• Jesus went preaching and teaching and healing. Active work. Gospel-spreading work. Action words. Doing. We need to do as well. To act.


Popular posts from this blog

Sermon, "A Way Forward: Which Way?" Acts 15:1-31

Sermon 2/24/19 Acts 15:1-31 A Way Forward: Which Way?* This morning, as we gather for worship, delegates from the United Methodist Church around the world are gathered in St. Louis for the Special Session of General Conference. The Conference officially began yesterday, with delegates and bishops and visitors coming together for a day of prayer. Today, the legislative session will begin. They will do their work from today through Tuesday, the 26th. The Special Session is meeting to hear the report of a body that the last General Conference, General Conference 2016 created: The Commission on a Way Forward. Delegates who gathered in 2016 expressed to the Council of Bishops their desire to find some way to move forward as a denomination in light of our enduring disagreements over same-sex relationships and church practices. And the Council of Bishops, in turn, created the Commission to present possible plans for action to this specially called General Conference. Here’s what th

Sermon for the First Sunday in Advent, "Hope: A Thrill of Hope," Mark 1:1-8

Sermon 11/26/17 Mark 1:1-8 Hope: A Thrill of Hope             Are you a pessimist or an optimist? Is the glass of life half empty, or half full? My mom and I have gone back and forth about this a bit over the years. She’s wildly optimistic about most things, and sometimes I would say her optimism, her hopefulness borders on the irrational. If the weather forecast says there’s a 70% chance of a snowstorm coming, my mom will focus very seriously on that 30% chance that it is going to be a nice day after all. I, meanwhile, will begin adjusting my travel plans and making a backup plan for the day. My mom says I’m a pessimist, but I would argue that I’m simply a realist , trying to prepare for the thing that is most likely to happen, whether I like that thing or not. My mom, however, says she doesn’t want to be disappointed twice, both by thinking something bad is going to happen, and then by having the bad thing actually happen. She’d rather be hopeful, and enjoy her state of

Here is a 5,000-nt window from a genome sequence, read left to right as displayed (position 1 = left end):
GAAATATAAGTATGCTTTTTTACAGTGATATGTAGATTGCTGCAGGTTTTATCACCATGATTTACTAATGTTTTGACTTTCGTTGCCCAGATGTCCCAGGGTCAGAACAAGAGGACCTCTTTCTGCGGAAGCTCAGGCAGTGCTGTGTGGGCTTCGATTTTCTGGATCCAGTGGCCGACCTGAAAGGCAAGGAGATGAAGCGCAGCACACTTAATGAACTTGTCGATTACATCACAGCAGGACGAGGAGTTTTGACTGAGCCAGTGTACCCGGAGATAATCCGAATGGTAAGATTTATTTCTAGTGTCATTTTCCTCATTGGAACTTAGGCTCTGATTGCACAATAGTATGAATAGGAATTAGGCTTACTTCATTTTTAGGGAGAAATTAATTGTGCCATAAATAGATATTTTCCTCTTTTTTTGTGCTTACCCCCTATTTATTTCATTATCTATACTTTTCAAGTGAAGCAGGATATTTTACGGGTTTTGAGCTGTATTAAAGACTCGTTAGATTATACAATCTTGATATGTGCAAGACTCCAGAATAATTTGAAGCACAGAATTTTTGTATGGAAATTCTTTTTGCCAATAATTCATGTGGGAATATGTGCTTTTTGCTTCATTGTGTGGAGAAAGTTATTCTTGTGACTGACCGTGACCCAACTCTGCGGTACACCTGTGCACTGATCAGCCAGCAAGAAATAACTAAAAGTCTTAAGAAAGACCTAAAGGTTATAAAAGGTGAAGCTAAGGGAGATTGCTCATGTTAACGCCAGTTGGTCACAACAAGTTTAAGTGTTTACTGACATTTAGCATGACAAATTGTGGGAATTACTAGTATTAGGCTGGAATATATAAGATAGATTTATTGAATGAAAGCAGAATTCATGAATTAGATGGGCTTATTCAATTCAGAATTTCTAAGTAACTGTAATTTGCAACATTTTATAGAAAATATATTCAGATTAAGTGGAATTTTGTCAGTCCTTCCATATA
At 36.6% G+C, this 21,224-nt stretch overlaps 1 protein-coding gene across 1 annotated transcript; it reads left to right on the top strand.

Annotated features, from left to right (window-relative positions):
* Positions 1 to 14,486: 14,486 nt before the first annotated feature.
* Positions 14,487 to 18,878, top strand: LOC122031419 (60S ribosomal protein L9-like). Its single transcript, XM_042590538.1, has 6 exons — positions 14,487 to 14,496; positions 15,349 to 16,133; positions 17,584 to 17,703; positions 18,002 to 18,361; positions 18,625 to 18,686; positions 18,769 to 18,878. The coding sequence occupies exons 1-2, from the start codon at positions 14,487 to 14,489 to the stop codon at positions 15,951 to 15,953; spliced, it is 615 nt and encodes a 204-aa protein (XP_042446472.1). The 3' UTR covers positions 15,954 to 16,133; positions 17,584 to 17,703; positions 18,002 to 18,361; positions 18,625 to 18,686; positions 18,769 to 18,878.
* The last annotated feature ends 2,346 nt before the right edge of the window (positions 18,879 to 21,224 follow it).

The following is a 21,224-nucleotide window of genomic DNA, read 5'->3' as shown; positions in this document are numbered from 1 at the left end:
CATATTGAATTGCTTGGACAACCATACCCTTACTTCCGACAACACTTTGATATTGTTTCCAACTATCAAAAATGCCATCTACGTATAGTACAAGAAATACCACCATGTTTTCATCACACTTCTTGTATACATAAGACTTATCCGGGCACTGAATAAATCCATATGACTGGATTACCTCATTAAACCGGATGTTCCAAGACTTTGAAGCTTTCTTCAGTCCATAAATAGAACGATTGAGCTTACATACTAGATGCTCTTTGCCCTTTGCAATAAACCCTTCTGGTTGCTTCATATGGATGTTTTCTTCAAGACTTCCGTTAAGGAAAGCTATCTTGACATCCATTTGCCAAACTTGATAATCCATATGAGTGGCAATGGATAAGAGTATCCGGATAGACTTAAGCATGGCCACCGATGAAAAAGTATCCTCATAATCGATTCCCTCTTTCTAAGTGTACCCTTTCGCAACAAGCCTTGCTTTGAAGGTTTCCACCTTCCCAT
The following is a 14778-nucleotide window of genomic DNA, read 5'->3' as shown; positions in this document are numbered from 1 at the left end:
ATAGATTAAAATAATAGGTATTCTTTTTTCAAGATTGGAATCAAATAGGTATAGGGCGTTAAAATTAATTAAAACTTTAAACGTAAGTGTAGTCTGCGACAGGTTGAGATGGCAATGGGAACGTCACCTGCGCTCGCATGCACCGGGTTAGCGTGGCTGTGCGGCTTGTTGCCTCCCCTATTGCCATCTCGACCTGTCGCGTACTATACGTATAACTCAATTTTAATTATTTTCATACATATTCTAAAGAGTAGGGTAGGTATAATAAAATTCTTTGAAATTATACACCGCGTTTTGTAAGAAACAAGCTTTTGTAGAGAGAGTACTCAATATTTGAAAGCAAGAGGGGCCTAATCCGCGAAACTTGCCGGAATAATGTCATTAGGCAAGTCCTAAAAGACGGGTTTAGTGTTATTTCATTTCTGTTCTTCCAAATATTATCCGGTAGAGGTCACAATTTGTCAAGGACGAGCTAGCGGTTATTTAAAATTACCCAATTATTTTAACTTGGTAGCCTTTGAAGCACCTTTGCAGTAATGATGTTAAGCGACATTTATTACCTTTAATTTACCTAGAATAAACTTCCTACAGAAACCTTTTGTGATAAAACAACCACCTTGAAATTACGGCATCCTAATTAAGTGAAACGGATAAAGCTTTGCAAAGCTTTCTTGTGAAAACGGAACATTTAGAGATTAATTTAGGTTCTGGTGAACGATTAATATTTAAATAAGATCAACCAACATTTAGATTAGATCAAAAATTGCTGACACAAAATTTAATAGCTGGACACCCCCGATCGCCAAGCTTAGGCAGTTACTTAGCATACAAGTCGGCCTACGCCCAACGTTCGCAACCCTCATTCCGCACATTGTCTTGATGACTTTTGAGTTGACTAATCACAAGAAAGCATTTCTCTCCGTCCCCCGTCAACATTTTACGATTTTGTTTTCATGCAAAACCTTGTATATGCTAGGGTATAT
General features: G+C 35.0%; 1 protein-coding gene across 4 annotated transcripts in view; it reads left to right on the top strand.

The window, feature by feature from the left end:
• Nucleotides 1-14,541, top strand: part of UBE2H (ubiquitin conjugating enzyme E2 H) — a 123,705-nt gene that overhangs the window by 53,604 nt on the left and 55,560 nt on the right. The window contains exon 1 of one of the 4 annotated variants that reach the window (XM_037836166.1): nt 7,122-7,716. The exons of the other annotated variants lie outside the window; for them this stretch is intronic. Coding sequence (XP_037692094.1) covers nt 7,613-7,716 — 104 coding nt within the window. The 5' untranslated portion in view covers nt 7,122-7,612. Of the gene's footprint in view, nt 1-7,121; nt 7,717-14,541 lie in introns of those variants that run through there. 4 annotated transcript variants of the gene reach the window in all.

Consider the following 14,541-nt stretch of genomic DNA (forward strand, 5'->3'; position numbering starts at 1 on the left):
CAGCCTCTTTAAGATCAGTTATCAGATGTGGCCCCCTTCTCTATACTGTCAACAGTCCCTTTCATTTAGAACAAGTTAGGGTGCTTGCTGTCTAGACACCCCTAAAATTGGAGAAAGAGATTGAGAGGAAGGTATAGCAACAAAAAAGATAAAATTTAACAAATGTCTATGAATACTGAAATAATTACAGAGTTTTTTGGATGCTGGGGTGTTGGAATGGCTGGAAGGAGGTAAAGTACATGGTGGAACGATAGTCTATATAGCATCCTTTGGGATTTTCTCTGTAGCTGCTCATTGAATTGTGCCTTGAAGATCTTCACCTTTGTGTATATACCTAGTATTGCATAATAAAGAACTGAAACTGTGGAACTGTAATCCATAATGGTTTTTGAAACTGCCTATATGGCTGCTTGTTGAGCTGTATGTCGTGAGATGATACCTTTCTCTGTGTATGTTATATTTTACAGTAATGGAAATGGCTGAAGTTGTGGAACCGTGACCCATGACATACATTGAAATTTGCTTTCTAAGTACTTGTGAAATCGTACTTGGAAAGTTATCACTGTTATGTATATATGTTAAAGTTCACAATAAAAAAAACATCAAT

Sermon for Second Sunday in Advent, "Peace: All Is Calm, All Is Bright," Isaiah 11:1-10, Mark 13:24-37

Sermon 12/3/17 Mark 13:24-37, Isaiah 11:1-10 Peace: All Is Calm, All Is Bright             “Silent night, holy night. All is calm, all is bright. Round yon’ virgin mother and child. Holy infant, so tender and mild. Sleep in heavenly peace. Sleep in heavenly peace.”             This week, I read news stories about North Korea testing a missile that perhaps could reach across the whole of the United States.             This week, I spoke with a colleague in ministry who had, like all churches in our conference, received from our church insurance company information about how to respond in an active shooter situation. She was trying to figure out how to respond to anxious parishioners and yet not get caught up in spending all of their ministry time on creating safety plans.             This week, we’ve continued to hear stories from people who have experienced sexual assault and harassment, as the actions, sometimes over decades, of men in positions of power have been